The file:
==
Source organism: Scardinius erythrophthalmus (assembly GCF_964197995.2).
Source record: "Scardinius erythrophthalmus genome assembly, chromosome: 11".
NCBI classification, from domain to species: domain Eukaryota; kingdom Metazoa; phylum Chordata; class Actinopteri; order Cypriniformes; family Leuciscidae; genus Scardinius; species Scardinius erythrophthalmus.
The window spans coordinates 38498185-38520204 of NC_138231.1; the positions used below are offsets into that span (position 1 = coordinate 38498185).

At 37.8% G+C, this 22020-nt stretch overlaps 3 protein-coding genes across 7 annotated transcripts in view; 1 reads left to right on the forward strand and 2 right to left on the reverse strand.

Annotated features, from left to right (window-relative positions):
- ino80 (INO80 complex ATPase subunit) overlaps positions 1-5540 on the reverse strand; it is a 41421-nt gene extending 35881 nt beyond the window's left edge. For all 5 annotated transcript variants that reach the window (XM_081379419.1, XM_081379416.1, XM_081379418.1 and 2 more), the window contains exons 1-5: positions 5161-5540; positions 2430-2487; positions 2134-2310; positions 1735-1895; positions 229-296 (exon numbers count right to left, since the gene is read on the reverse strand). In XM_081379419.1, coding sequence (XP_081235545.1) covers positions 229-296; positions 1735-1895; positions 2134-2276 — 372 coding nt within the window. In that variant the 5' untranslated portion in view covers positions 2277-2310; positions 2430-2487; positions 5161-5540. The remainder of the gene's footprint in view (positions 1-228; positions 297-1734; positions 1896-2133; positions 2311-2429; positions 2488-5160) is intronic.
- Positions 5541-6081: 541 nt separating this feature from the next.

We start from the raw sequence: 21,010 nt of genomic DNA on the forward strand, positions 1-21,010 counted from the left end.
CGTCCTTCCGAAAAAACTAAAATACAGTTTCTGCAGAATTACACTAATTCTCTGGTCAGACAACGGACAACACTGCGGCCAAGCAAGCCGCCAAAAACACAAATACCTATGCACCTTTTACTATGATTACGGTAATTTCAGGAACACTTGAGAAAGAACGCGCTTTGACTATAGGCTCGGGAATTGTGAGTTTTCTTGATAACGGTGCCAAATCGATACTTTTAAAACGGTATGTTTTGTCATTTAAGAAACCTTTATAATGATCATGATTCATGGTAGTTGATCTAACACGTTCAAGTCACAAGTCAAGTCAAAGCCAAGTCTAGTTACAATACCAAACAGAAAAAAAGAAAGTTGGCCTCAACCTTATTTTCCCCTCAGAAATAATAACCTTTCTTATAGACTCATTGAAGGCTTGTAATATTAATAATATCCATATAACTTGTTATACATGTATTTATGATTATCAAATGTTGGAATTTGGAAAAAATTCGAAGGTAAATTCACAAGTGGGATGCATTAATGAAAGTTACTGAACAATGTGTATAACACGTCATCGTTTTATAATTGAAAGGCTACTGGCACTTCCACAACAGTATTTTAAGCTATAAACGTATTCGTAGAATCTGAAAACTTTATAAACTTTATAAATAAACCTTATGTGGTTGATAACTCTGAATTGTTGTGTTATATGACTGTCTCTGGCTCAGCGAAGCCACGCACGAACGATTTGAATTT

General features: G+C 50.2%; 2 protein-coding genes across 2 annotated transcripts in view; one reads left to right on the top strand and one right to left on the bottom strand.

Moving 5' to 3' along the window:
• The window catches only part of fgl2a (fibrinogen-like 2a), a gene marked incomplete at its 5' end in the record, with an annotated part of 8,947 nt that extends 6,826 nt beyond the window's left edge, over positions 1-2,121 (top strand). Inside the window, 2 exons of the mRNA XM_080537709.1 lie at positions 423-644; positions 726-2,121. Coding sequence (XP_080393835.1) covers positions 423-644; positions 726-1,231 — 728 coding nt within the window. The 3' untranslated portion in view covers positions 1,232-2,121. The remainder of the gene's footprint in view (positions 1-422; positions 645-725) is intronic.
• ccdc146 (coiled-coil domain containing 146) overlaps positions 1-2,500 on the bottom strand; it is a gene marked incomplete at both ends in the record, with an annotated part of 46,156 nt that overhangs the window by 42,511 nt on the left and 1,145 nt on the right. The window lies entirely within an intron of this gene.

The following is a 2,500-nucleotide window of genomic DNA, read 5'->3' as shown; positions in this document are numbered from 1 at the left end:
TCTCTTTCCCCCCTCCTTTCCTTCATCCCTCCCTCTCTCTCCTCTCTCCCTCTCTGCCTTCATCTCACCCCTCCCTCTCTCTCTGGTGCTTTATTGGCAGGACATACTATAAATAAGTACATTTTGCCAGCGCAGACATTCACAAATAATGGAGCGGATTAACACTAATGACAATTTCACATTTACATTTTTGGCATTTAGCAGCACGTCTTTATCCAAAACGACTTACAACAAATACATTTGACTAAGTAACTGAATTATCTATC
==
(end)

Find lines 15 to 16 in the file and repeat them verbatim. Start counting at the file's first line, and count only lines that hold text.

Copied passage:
The following is a 2,500-nucleotide window of genomic DNA, read 5'->3' as shown; positions in this document are numbered from 1 at the left end:
TCTCTTTCCCCCCTCCTTTCCTTCATCCCTCCCTCTCTCTCCTCTCTCCCTCTCTGCCTTCATCTCACCCCTCCCTCTCTCTCTGGTGCTTTATTGGCAGGACATACTATAAATAAGTACATTTTGCCAGCGCAGACATTCACAAATAATGGAGCGGATTAACACTAATGACAATTTCACATTTACATTTTTGGCATTTAGCAGCACGTCTTTATCCAAAACGACTTACAACAAATACATTTGACTAAGTAACTGAATTATCTATC